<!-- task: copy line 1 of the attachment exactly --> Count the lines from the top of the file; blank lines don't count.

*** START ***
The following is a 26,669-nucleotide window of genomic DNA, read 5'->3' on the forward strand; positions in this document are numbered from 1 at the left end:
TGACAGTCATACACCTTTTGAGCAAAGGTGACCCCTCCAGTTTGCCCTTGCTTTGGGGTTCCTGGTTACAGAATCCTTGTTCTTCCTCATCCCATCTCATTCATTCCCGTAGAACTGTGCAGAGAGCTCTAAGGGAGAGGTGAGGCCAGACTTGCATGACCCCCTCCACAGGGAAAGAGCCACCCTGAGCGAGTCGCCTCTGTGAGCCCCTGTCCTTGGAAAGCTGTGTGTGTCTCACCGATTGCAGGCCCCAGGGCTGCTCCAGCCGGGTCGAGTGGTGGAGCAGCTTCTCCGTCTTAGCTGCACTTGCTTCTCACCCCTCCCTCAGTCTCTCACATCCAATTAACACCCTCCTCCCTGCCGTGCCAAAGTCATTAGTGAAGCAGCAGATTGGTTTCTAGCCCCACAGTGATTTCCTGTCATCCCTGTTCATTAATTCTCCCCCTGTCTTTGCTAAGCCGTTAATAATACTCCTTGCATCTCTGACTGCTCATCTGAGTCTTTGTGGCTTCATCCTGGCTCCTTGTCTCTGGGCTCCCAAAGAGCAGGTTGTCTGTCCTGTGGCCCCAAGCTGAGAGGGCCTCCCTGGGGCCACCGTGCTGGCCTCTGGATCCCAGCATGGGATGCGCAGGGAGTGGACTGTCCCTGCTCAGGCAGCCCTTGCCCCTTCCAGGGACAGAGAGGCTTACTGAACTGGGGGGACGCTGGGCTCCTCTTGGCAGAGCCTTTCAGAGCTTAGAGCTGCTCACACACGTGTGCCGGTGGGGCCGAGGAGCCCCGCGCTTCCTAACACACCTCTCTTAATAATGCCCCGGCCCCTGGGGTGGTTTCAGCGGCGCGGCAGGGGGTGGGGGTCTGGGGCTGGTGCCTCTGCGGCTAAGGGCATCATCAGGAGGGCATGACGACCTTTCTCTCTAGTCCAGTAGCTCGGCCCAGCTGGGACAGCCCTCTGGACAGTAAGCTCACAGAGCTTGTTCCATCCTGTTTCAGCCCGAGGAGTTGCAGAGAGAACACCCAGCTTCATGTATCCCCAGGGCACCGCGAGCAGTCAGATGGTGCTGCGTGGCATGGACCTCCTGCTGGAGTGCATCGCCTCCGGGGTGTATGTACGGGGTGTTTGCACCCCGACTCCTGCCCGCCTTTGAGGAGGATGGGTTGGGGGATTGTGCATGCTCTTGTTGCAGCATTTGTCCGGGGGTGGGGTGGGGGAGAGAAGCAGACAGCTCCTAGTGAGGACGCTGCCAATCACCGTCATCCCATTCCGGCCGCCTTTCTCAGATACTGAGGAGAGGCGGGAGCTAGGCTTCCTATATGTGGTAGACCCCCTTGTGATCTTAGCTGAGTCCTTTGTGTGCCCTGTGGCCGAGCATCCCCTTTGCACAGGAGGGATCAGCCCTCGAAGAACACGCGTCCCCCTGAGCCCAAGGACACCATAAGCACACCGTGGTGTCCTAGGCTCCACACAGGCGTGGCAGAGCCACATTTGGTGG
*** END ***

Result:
The following is a 26,669-nucleotide window of genomic DNA, read 5'->3' on the forward strand; positions in this document are numbered from 1 at the left end: